Ceredigion facilitates links between home educators and the local FE college, although it is not clear who pays for the courses or whether this applies only to post-16. (The situation is different in England with free courses for home educated 14-16s, see model of good practice Central College Nottingham and further positive examples here.)

Carmarthenshire brokers access to the Youth Health Team Service which can help with emotional support where children are deregistered following problems with schools. (NB it is not clear whether there is a comparable service in other areas, since this document refers to a unique service)

Below is what the draft guidance says:

Figure 2: Practice examples of early intervention and conflict resolution
Cardiff ‘Fair Access Panel’

This is a multi-disciplinary panel with the agenda of identifying issues that might lead to EHE and working with families and schools to seek resolution. The panel comprises Operational Managers from Education Welfare, Youth Service, EOTAS; representatives from Educational Psychology, CAMHS and Special Educational Needs (SEN); and head-teachers on rotation are present. All professionals can refer a case to be heard by the panel as long as they can justify that a raft of measures have already been attempted to resolve the issue. The panel will develop a package of intervention and support to resolve issues in a range of areas; SEN, attendance, health and wellbeing and behaviour.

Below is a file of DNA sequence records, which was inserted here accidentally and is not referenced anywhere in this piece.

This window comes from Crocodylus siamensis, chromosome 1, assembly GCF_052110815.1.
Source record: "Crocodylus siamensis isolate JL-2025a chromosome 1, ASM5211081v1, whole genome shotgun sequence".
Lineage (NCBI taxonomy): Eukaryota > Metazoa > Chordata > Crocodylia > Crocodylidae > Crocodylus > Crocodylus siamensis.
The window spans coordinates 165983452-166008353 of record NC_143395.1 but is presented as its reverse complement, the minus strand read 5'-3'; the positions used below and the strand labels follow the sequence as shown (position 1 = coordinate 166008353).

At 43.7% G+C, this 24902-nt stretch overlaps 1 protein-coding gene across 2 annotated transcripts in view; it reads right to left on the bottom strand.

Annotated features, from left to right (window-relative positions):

Ceredigion ‘Spotting the signs’
The EHE advisor’s primary role is as an Education Welfare Officer. She is therefore well-placed to ensure issues that might lead to parents choosing the option of EHE are resolved with support and guidance. The local authority also allows access to the children and young people’s universal advocacy service in Ceredigion which is provided by Tros Gynnal. This can mean that the child’s and the family’s voice are heard in issues that might lead to EHE. De-registration from school initiates a swift first contact to ensure that choice to home education is a positive one and not a decision in response to an unresolved issue or unmet need.

Figure 3: Practice examples of engagement with EHE families Anglesey
The local authority holds bi-annual meetings for EHE families at a local venue. These events feature information sharing and training on relevant topics such as internet safety by the police and GCSE qualifications by examination boards. The events provide an opportunity to access services such as Careers Wales and health.